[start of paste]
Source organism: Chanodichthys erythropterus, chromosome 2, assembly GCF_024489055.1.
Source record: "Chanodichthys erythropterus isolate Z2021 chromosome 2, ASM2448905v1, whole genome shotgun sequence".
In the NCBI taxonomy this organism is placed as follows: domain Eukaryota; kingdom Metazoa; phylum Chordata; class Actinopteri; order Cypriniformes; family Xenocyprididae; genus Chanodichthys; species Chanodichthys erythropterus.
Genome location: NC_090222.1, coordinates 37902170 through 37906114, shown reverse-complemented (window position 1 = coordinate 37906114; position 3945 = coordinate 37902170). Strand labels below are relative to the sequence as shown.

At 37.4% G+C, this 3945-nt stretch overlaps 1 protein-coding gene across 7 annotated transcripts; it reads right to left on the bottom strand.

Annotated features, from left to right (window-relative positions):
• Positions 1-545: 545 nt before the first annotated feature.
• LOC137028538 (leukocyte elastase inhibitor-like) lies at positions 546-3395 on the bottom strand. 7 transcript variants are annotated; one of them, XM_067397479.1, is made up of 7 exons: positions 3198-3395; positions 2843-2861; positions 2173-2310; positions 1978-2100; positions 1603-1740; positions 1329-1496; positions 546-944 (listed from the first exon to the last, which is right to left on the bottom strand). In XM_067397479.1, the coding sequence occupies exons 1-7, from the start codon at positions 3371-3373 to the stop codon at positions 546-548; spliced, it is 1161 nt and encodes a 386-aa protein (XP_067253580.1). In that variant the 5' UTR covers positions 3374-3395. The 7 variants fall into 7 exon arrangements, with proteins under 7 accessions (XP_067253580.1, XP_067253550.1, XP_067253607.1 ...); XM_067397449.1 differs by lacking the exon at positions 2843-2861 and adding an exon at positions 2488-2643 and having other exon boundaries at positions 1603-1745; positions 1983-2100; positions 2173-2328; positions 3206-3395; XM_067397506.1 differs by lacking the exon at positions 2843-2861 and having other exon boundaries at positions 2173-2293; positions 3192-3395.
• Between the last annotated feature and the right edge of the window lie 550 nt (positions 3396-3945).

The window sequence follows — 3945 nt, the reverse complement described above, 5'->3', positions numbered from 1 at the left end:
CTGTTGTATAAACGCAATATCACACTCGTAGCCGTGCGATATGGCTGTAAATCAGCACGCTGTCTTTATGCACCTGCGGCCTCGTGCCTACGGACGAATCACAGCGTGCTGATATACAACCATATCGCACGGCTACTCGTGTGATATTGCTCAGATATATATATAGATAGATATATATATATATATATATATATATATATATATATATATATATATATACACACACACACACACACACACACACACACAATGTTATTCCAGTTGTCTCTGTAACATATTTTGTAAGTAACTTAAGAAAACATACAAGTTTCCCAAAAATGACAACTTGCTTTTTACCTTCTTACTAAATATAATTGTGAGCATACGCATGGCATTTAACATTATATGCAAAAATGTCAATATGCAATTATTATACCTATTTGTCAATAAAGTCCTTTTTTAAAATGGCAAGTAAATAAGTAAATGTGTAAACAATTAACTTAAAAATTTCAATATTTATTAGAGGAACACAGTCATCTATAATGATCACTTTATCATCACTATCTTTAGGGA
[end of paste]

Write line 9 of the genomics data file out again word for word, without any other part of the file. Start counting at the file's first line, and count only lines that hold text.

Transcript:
• Between the last annotated feature and the right edge of the window lie 550 nt (positions 3396-3945).